Seems to be a bit of revolving door… The current Minister of Foreign Affairs is John Baird, since May of 2011… with absolutely no international experience on his CV. Oh wait, he WAS Environment Minister during 2007-8, and you can see the fantastic results of the environmental targets made…

http://www.bbc.co.uk/news/world-us-canada-16153800

Sum up:

The Canadian government has announced it will formally withdraw from the Kyoto Protocol on climate change, making it the first nation to do so.

The move was expected, as the country declared four years ago that it did not intend to meet its existing commitments, and its annual emissions have risen by about once third since 1990.

Pathetic and utterly embarrassing. Having lived abroad for a few years now, I really notice Canada’s lack of international involvement and global perspective, from its citizens up to its top levels of government. I used to think (and still cling to hope) that politicians were smarter than most of the population, and therefore better qualified to make decisions that affected our future lives. Depressing to think about the lack of smart leadership that exists in Canada.

Highlights of 2011!

The year has gone by in a flash, and looking back now, I realize there were so many amazing experiences! It really feels like a snowball effect; that by taking steps and risks towards what you truly desire, that so many good things follow!

In December/January, on my way to Taiwan to visit Per, I visited Copenhagen again, revisiting the place that inspired me – the Danish Design Center – along with the industrial design museum. I also got a taste of Russia, with a stop-over in Moscow, where I had my most entertaining flight to date, on Russian Aeroflot airlines… You can ask me about the story in person =) I got a lot of new impressions, met with old classmates from Umeå, and shopped till my backpack was bursting with cool and cheap Taiwanese fashion.

Taiwan, Chiang-Kai Shek Memorial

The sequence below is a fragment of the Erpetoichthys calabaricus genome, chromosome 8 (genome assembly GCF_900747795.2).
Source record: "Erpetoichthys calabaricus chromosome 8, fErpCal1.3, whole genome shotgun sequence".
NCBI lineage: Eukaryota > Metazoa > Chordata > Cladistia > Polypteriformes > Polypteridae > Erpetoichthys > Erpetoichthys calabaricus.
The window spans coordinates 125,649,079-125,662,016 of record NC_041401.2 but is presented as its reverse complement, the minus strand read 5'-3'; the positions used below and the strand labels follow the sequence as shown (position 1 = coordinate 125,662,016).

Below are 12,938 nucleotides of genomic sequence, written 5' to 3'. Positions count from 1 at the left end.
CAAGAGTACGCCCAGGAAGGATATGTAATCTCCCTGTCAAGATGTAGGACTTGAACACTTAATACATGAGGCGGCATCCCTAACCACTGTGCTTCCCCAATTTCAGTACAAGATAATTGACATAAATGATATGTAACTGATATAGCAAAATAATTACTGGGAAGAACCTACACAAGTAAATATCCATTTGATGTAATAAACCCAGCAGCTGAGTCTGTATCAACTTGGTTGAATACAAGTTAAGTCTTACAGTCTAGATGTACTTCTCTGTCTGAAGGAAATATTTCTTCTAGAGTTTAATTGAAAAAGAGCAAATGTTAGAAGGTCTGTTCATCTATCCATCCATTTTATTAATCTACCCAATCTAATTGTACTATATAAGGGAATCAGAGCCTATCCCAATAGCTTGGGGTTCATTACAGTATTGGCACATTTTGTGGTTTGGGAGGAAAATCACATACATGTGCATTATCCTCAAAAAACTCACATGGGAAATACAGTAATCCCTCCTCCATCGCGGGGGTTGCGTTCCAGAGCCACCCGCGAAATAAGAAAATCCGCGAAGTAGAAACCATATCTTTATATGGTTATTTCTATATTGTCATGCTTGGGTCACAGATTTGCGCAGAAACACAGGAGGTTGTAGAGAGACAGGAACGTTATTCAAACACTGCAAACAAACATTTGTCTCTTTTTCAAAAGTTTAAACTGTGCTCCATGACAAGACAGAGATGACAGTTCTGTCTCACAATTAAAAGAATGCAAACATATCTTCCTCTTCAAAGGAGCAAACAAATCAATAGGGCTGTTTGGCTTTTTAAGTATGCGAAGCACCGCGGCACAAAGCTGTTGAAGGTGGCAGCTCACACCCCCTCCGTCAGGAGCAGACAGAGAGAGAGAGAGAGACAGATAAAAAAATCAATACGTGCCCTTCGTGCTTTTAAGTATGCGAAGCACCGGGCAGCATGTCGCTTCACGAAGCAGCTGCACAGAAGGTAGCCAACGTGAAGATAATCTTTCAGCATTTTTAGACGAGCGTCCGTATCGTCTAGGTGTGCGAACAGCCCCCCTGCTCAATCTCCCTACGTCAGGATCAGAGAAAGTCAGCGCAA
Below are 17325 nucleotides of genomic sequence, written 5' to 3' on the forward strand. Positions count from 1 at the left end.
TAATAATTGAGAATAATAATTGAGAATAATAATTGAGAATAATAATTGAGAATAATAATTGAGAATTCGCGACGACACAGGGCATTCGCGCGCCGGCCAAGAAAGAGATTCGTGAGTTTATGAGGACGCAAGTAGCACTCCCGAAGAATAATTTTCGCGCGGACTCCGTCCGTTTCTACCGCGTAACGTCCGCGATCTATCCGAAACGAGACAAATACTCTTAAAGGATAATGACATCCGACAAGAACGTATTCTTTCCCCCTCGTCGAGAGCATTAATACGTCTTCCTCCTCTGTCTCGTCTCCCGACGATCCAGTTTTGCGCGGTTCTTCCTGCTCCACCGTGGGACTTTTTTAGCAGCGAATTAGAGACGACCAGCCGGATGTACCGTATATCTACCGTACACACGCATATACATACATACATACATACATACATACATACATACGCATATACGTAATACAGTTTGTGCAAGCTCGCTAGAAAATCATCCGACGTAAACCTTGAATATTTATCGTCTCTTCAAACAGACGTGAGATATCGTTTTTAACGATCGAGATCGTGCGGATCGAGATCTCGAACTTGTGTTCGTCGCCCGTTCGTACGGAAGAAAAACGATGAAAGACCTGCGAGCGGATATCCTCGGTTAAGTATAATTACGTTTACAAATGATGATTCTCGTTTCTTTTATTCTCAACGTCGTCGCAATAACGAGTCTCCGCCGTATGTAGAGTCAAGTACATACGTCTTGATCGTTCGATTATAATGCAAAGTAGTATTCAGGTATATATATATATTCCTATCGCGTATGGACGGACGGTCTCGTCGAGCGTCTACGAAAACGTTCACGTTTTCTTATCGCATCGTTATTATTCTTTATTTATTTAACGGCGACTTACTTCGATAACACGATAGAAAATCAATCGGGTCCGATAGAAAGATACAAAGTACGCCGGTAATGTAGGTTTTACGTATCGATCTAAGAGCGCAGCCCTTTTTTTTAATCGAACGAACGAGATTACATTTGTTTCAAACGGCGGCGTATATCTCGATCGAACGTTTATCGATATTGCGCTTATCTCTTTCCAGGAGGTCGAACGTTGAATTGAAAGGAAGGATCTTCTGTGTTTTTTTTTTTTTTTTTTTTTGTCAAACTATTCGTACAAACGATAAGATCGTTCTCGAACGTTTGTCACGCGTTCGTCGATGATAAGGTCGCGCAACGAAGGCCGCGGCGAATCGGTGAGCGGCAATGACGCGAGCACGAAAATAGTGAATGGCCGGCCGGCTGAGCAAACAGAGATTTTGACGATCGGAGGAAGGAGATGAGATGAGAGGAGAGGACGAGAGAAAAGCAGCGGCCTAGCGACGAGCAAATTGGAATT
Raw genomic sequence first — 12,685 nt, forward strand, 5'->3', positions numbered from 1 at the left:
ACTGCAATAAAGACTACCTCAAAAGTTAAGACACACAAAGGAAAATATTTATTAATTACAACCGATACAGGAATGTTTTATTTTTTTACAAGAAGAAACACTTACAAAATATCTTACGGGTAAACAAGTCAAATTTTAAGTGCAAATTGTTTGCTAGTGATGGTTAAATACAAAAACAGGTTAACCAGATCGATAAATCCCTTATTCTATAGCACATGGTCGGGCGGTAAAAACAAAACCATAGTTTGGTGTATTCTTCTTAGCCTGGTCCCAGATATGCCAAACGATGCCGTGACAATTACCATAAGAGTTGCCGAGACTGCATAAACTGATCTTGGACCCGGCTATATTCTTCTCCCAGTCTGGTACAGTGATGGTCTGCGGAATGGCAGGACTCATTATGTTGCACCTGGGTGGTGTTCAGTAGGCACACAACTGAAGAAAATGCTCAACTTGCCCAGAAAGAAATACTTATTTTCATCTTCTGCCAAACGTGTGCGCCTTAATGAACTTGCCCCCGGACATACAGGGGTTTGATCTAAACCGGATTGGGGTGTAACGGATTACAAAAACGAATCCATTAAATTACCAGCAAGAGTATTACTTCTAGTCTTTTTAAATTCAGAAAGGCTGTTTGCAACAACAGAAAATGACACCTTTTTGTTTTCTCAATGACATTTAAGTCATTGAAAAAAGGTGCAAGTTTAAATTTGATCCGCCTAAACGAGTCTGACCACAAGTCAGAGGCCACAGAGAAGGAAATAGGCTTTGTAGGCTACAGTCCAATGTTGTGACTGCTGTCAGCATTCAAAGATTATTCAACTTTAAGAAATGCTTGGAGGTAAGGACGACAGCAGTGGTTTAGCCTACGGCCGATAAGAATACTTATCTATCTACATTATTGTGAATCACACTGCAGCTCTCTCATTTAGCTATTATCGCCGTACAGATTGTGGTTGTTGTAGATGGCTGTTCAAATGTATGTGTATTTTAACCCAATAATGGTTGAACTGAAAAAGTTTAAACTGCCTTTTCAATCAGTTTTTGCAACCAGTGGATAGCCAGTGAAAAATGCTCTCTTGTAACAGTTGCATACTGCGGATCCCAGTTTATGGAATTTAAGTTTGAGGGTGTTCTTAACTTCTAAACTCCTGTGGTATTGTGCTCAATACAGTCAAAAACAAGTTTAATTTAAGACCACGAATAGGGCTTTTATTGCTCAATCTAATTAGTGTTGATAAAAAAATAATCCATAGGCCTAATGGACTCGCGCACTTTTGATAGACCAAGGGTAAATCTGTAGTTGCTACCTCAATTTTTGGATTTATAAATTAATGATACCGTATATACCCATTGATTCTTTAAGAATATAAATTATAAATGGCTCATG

Taiwan, Toroko Gorge

New design inspirations from Taiwan =) =)

Rang in 2011 with Eve at Luxy nightclub in Taipei

Back in school for the winter/spring, completed 3 good school projects, all of them with positive feedback from our teachers and the companies! Volvo Cars encouraged me, along with 3 others in my class, to apply for jobs at Volvo because “we need engineers like you”. My lighting teacher passed along the name of a company that he thought I should pitch my lamp to (though I haven’t had time to follow through yet).

My Volvo seat concept

My helicopter concept

My work lamp concept

In February, I visited Stockholm twice. Once to see the Stockholm furniture fair, visiting with some friends, and the second on my way up to Umeå to visit my friend Roy, also spent visiting a museum with fantastic impressions, and crashing with a couchsurfing friend!

Stockholm furniture fair. Love this bedroom, but especially the lamp!!

Another interesting photo exhibit.. Basically Sweden had the lowest housing standard in the 1930s until they formed what is now the Swedish Consumer Agency, that observed, tested and made recommendations for household appliances.. the start of Swedish design?

Snow castle in Umeå. Amazingly no one steals the reindeer fur set on the benches, so that everyone can enjoy them… the Swedish collective

I visited Vienna in April, a dream of mine for some years, to revel in the artwork of Egon Schiele and Gustav Klimt.

Vienna, secessionist building

A second visit to Umeå in June to visit friends again, see the (amazing and inspirational) degree show, and the keynote speaker Richard Seymour, an extremely inspiring and optimistic designer! Said something along the lines of…

“Technology is not our limitation, our imagination is!”

I got an email response to a summer internship I applied for, along with a second follow up! I didn’t secure the position, but the fact that I am getting responses to my work is very encouraging!

Spent the summer flying and travelling around the globe, literally. Starting in June from Denmark, to Taiwan, China, New York, Canada, and back to Sweden for September.

In Taiwan, I took it easy for most of the 3 weeks, to sleep, recover and plan the China trip, though we had time to celebrate Swedish midsommar and made one last excursion out to Green Island. We only spent 2 days and 1 night on Green Island, but I would highly recommend it if you are in Taiwan, to take a scooter around the island and snorkel or scuba dive. I was skeptical about how good the snorkelling could be, so close to the shore, but I would say it was maybe the best snorkelling I have ever had!

Swedish midsommar celebration in Taiwan

Green Island, Taiwan

Green Island, Taiwan